Colorado’s constitution is just too democratic so establishment Democrats have joined forces with Republicans — both bankrolled by big oil and gas — to create proposition 71. 71 is an attempt to “protect” the state constitution from citizen activism. The main media argument is that the current arrangements are far too “messy” and allows “special interests” to amend the constitution. The Democrats plan on “raising the bar” by making constitutional revisions far more difficult and expensive to enact. In effect, the only special interest that will be prevented from revising the constitution is “We the People.” There is good evidence that the main goal is to stop the movement against fracking.
Democratic Governor Hickenlooper, Democratic Senator Bennett and media corporations have sided with insurance companies, Republicans and the Clinton machine, to hold the line against universal health care.
It’s not just the bad example of real health care that has Democrats worried. “Amendment T” abolishing prison labor would strike at one of the pillars of profit and social control. The Colorado Constitution, just like the 13th Amendment to the US Constitution, allows for slavery — yes slavery — for people convicted of a crime.
The US currently puts nearly 1 million such slaves to task. These prison workers generate at least $2 billion a year and produce military gear. Unlike slavery of old, the new slave masters, often large corporations, do not even have to provide for food, shelter or clothing; all that is done with our tax dollars. And all this publicly subsidized slave labor depresses the labor market for every other worker.
The current Colorado constitution allows citizens seeking justice, but holding little cash, to pursue the unfinished agenda of the civil rights and labor movements. And that worries Democrats.
So worried are they about democracy that Hickenlooper, once considered for the Vice Presidency under Clinton, and all superdelegates from Colorado maintained their allegiance to Clinton even though Sanders won Colorado’s caucus by a nearly 2 to 1 landslide.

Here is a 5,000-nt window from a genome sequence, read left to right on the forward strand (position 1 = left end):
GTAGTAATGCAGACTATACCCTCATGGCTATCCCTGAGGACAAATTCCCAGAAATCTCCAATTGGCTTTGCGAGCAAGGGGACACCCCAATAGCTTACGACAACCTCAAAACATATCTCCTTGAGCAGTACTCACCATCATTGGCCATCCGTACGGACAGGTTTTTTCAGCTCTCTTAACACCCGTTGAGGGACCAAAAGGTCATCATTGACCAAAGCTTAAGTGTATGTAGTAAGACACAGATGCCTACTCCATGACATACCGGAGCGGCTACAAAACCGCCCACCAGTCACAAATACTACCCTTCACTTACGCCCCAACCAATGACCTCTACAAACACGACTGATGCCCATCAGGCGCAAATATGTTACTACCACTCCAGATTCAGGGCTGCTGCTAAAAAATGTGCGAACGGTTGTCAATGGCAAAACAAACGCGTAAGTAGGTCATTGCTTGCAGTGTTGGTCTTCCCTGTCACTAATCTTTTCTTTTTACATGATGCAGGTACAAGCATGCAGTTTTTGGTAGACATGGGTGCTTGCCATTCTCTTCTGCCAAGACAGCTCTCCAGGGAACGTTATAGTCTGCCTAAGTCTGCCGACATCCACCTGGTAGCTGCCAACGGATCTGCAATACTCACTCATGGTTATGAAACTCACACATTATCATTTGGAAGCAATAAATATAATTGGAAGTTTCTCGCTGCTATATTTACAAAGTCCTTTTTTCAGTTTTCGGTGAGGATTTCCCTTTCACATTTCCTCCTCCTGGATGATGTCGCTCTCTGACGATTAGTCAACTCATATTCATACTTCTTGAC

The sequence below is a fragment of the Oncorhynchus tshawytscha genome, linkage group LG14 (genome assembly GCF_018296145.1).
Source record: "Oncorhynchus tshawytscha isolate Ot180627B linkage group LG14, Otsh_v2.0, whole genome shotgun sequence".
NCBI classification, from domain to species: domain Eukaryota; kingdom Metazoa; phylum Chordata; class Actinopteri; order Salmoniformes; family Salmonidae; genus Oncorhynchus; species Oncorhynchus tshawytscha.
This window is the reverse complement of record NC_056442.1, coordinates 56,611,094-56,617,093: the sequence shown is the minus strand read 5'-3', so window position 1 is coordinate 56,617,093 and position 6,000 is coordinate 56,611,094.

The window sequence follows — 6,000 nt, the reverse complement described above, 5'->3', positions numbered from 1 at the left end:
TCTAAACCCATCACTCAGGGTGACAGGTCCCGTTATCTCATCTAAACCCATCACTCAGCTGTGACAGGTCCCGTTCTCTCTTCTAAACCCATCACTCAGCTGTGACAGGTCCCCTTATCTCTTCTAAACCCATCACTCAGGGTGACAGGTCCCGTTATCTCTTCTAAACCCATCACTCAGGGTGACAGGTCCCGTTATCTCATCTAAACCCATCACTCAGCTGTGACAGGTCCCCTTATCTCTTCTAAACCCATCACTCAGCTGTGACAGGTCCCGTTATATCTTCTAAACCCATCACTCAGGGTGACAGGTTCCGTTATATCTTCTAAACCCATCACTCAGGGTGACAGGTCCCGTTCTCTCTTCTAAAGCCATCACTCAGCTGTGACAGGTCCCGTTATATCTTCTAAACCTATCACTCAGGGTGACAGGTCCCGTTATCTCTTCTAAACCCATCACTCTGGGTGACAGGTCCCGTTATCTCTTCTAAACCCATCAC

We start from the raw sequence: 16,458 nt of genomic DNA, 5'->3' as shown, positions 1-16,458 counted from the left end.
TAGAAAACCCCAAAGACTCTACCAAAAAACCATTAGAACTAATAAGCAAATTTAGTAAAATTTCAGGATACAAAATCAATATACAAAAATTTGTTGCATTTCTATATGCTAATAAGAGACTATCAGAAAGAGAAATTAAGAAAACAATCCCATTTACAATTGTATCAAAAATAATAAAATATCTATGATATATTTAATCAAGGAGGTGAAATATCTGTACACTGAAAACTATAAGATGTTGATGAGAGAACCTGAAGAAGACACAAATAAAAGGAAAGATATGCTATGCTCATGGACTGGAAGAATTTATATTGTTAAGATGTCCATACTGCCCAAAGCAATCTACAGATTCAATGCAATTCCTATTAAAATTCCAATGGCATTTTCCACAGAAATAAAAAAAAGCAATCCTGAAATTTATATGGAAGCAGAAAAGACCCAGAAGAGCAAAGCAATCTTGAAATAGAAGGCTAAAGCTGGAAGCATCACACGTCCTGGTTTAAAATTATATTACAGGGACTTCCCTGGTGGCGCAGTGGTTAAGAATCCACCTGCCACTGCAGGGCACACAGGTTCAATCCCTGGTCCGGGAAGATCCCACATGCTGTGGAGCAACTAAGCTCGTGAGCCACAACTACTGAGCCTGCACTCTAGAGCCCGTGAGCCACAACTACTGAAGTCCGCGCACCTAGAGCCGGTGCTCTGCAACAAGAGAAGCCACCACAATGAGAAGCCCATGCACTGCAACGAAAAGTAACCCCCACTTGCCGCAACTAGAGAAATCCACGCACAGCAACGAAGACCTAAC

So worried are they about democracy that top Democrats joined forces with the oil and gas lobby to oppose citizen initiatives to empower local communities to resist fracking. The measure failed to make the ballot because the gas and oil industry spent $15 million in opposition and the Colorado Secretary of State determined that too many petition signatures were invalid. This determination was made after a 5% sample of the 107,000 signatures were evaluated. Why not count the other 95%? Too messy for sure, and too expensive since “we are broke” in the richest county in the history of the world.
And now, Hickenlooper threatens to punish any municipality that bans fracking.
Yet, the people of Colorado tend to be an independent-minded lot. Both Jill Stein and Gary Johnson are polling well. Arn Menconi, the Green Party candidate for US Senator is making a serious run against corporate Democrat Bennett who, like his role model Hillary Clinton, has support and funding from elite Republicans.
The attack on local democracy is particularly revealing given that Colorado is a so-called swing state. We can give up any hope that the Democrats will offer anything to the millions of Bernie voters beside fear and look instead to the small slice of moderate Republicans disgusted with Trump.